By Margaret Popper For IBM Fellow Chieko Asakawa, necessity was definitely the mother of invention. In 1982, as a new graduate of Otemon Gakuin University in Osaka, she was not thrilled by the...
By Margaret Popper
For IBM Fellow Chieko Asakawa, necessity was definitely the mother of invention. In 1982, as a new graduate of Otemon Gakuin University in Osaka, she was not thrilled by the career choices open to English literature majors—particularly blind ones. Asakawa had lost her eyesight as a teenager as the result of a swimming pool accident.
“The most common jobs for the blind in Japan were acupuncture and massage,” Asakawa recalls. When she heard about a two-year computer training program for blind people, she jumped at the chance.
At school she used an Optacon to translate printed text to vibrations she could read with her fingertips. “You put your left index finger into a machine that had a vibration board,” she says. “In your right hand you held a camera that read what was on the screen, or paper.” The camera had to be kept moving, and it wasn’t terribly exact—an “O” or a “C” might feel the same when translated to vibrations on a fingertip.
“In those days, I had no idea a person like me could become an inventor,” Asakawa says. But at the end of the program, she got a job with IBM Tokyo’s research group to help create a computer that would translate text from English to Braille. She moved to Tokyo to live on her own for the first time.
The Power of Peers
At IBM Asakawa used a Braille printer and a device that could read aloud what she typed on the screen. “I became much more effective,” she says. “My peers around me were not on the same team, but we were the same age. They were computer scientists, and they taught me how to do research.” They also introduced her to the process of getting recognition for her work by publishing papers, writing patents and making presentations.
Encouraged by friends, Asakawa drilled deeper into research. Her lab digitized Braille, creating a word processor that translated digitized text into Braille so that it could be printed. Before this invention, Braille had to be typed on special paper, and edits or corrections were practically impossible. This breakthrough led to the creation of a digital library for Braille documents.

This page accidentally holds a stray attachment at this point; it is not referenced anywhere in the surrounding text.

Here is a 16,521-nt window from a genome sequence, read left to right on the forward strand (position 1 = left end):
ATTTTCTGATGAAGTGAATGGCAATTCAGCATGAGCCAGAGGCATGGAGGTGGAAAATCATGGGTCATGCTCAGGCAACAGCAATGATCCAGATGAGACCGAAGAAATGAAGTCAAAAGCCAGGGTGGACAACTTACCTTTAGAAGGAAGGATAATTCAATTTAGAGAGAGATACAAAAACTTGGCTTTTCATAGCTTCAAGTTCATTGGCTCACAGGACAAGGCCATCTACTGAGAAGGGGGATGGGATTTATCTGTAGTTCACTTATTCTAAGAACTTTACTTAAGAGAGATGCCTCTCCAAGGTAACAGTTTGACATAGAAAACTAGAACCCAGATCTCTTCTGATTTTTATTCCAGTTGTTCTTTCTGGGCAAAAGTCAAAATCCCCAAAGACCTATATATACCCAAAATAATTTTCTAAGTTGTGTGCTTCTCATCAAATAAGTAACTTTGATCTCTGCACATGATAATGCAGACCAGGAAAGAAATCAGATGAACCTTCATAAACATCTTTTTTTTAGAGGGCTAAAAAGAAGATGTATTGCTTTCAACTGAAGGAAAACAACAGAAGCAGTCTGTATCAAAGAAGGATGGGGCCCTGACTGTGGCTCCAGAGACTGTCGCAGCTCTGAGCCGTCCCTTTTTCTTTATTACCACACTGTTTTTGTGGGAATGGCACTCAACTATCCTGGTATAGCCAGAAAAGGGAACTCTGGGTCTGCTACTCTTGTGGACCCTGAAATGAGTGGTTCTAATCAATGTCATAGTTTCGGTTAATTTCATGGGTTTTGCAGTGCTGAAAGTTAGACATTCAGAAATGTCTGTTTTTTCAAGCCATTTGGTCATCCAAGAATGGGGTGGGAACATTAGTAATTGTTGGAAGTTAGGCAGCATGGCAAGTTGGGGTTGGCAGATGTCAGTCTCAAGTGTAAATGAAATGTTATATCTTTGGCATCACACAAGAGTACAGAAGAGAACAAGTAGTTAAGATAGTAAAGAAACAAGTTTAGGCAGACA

Continuing her efforts to improve visually impaired people’s access to written documents, Asakawa began developing software that could work with a web browser to convert text to speech. Asakawa demonstrated the system to Paul Horn, then director of IBM global labs, who was visiting the Tokyo laboratory. Horn introduced her to a team that researched the potential for productization of IBMers’ inventions, and found that nothing like Asakawa’s software existed in the U.S. Asakawa pursued and was awarded a patent for her invention in 2001. Her idea was developed into an IBM product called IBM Home Page Reader, available in the U.S. and Japan and, eventually, in 11 languages.
“That’s the beauty of IBM,” says Asakawa. “I just wanted to develop a home page reader. But IBM helped me start contributing to a better world. Home Page Reader was a real turning point for me. My vision got much wider, much deeper.”
A Hall of Fame Career
Encouraged by her success, Asakawa went on to get her PhD in computer science from the University of Tokyo. “It was easy,” she deadpans. “I worked from nine to five, so I had all night and the weekends to study!” She says her daughters, who were around ages 10 and 15 at the time, helped her keep the household running.
Receiving her PhD in 2004 was another turning point for Asakawa. It gave her the confidence to set her sights on becoming a technical leader.
IBM has a culture that respects each person’s own perspective. It’s a culture of listening, discussion and thinking about ideas together.
During this process she acquired new mentors, including Nick Donofrio, now retired, who eventually became executive vice president of innovation and technology, and John E. Kelly III, currently the IBM executive vice president who oversees intellectual property. They encouraged her to take on the increased management responsibilities that would help her achieve her goal. She became an IBM Fellow in 2009.
Last year, Asakawa was inducted into the U.S. National Inventors Hall of Fame for the invention of Home Page Reader. While still an IBM Fellow at the T.J. Watson Research Center, she is currently working in Pittsburgh as the IBM Distinguished Service Professor at Carnegie Mellon University.
Her more recent work includes collaboration with IBM partners through Carnegie Mellon. She helped to design Navcog, an app that helps blind people navigate public spaces by using their smartphones to connect to sensors placed around an indoor environment. The system was deployed at Carnegie Mellon, the Pittsburgh airport and a shopping mall in Japan. She is working with a group to take this technology one step further with AI Suitcase, which could eliminate the need for Bluetooth beacons to enable visually impaired navigation of an environment.
“IBM has a culture that respects each person’s own perspective. It’s a culture of listening, discussion and thinking about ideas together,” Asakawa says. “When I started working for IBM, my blindness became my strength.”